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As the Richmond Hill suspects appeared in court Wednesday, people who live in the neighborhood were still trying to put the nightmare behind them.

Two of the three suspects, Monserrate Shirley and her boyfriend, Mark Leonard, filed motions to have their cases separated. Shirley said she was manipulated by Leonard, and forced into the deadly home explosion plan.

Prosecutors have a month to make their argument for keeping the cases together.

Since the tragedy nine months ago, residents are returning to a new normal. Homes that were once demolished are rebuilt, the ‘For Sale’ signs are slowly being replaced with new faces moving in.

“My girlfriends and family were like, ‘Just let the boxes sit. You’re home,’” said Theresa Carmichael, a resident. “It just didn’t feel like home. It was overwhelming.”

Carmichael’s story comes with its share of ups and downs. Her home of nine years was deemed safe to live in shortly after the blast. Her walls, floors and stairwell began to buckle during the winter.

“Walls were completely gutted,” she said. “They had to re-secure all the cabinets and all the countertops were loose.”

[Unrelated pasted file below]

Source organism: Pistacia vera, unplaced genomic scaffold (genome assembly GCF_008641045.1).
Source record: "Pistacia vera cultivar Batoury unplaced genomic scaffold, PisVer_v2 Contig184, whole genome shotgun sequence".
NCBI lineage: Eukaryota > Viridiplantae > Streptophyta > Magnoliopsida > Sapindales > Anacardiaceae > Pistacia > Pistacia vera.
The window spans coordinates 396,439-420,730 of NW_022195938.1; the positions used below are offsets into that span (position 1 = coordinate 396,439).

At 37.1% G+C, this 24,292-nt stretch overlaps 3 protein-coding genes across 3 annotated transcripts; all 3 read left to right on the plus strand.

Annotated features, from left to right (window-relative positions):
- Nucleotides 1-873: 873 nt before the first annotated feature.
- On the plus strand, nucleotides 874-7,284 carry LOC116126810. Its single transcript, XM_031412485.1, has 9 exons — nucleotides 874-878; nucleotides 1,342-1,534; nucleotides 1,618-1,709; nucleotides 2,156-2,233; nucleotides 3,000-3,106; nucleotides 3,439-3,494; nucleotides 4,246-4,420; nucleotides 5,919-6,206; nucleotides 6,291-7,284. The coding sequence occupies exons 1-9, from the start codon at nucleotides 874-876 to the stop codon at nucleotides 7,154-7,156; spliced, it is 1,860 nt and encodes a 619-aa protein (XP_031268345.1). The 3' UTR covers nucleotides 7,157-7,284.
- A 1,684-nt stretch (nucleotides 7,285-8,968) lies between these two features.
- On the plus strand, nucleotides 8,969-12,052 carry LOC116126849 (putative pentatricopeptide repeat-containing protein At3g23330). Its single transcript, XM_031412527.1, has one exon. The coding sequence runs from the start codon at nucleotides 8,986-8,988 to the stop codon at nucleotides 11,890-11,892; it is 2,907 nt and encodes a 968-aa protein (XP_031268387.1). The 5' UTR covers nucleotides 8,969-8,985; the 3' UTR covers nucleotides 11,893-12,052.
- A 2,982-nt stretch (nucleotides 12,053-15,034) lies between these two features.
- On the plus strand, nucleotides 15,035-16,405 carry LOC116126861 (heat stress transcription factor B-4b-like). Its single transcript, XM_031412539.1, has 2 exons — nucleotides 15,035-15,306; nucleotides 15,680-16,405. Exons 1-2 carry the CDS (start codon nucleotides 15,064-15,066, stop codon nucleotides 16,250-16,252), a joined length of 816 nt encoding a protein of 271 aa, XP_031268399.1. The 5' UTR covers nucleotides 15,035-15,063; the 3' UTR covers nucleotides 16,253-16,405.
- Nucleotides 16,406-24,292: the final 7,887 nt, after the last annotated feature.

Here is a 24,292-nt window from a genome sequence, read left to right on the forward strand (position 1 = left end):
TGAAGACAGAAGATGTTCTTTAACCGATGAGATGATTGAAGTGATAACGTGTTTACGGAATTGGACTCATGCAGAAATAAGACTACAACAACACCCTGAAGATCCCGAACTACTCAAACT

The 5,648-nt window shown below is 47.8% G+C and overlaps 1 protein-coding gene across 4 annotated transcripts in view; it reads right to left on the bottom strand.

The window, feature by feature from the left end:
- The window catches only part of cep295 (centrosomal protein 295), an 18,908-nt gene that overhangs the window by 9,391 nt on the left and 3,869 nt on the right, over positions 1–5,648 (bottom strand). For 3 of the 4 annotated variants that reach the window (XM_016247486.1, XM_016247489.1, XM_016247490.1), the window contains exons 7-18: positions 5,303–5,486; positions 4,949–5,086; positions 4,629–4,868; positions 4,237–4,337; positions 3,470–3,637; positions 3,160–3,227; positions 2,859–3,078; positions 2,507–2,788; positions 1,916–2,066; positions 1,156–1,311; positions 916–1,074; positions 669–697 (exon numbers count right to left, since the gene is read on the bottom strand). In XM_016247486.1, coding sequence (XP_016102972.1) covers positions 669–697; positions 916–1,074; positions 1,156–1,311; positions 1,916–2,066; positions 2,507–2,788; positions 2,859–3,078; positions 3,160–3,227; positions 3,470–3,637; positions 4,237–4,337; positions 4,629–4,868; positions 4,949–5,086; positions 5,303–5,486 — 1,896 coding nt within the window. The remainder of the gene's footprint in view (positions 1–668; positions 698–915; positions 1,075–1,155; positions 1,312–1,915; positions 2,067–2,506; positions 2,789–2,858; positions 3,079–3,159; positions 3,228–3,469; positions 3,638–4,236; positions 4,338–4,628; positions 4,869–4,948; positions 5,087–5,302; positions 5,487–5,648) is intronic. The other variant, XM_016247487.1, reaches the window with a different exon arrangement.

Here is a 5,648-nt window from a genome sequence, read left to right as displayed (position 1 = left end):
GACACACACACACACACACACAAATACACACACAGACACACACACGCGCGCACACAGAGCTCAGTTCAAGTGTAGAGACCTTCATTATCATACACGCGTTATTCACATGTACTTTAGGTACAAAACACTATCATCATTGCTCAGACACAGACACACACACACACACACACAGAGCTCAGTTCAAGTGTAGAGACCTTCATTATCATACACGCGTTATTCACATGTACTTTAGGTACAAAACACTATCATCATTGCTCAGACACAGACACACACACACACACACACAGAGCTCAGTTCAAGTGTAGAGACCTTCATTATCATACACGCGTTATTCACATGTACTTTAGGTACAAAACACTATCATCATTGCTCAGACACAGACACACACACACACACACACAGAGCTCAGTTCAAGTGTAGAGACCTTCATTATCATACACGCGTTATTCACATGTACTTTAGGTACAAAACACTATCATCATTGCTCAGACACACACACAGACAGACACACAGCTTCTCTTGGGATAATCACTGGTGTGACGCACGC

After four months of repairs and living in an apartment, her home looked nearly brand new.

“About two weeks in, I [knew] something has got to go on the wall,” said Theresa. “The first picture I hung was my Jesus picture because he saved a lot of us that night.”

While one picture goes up, one family on Fieldfare Way is breaking ground. The Schouts brought their four children to see their lot for the first time since the explosion.

“What’s not to be excited about today?” Sarah Schout chuckled. “We didn’t want to bring them back until there was something to see. [The three suspects] meant it for evil, but God meant it for good. This is the good.”

Neighbors admit the good can, at times, be overshadowed by the bad. Theresa said watching the latest developments in court between the three suspects are surreal, but not surprising.

“When people are in desperate situations, they go through desperate measures and sometimes they will sacrifice their character,” said Carmichael. “Is there anger? Sure. Is there sadness? Sure. It’s those overwhelming emotions that just continue.”

Despite how much Richmond Hill has changed, those who have stuck by it can still find plenty of good – all while they wait for justice to be served for the two they have lost. Jennifer and Dion Longworth were killed during the blast.

“We will always have a bond with anybody,” said Carmichael. “Whether they chose to move on onto another community, we will always be one. We’ll always be.”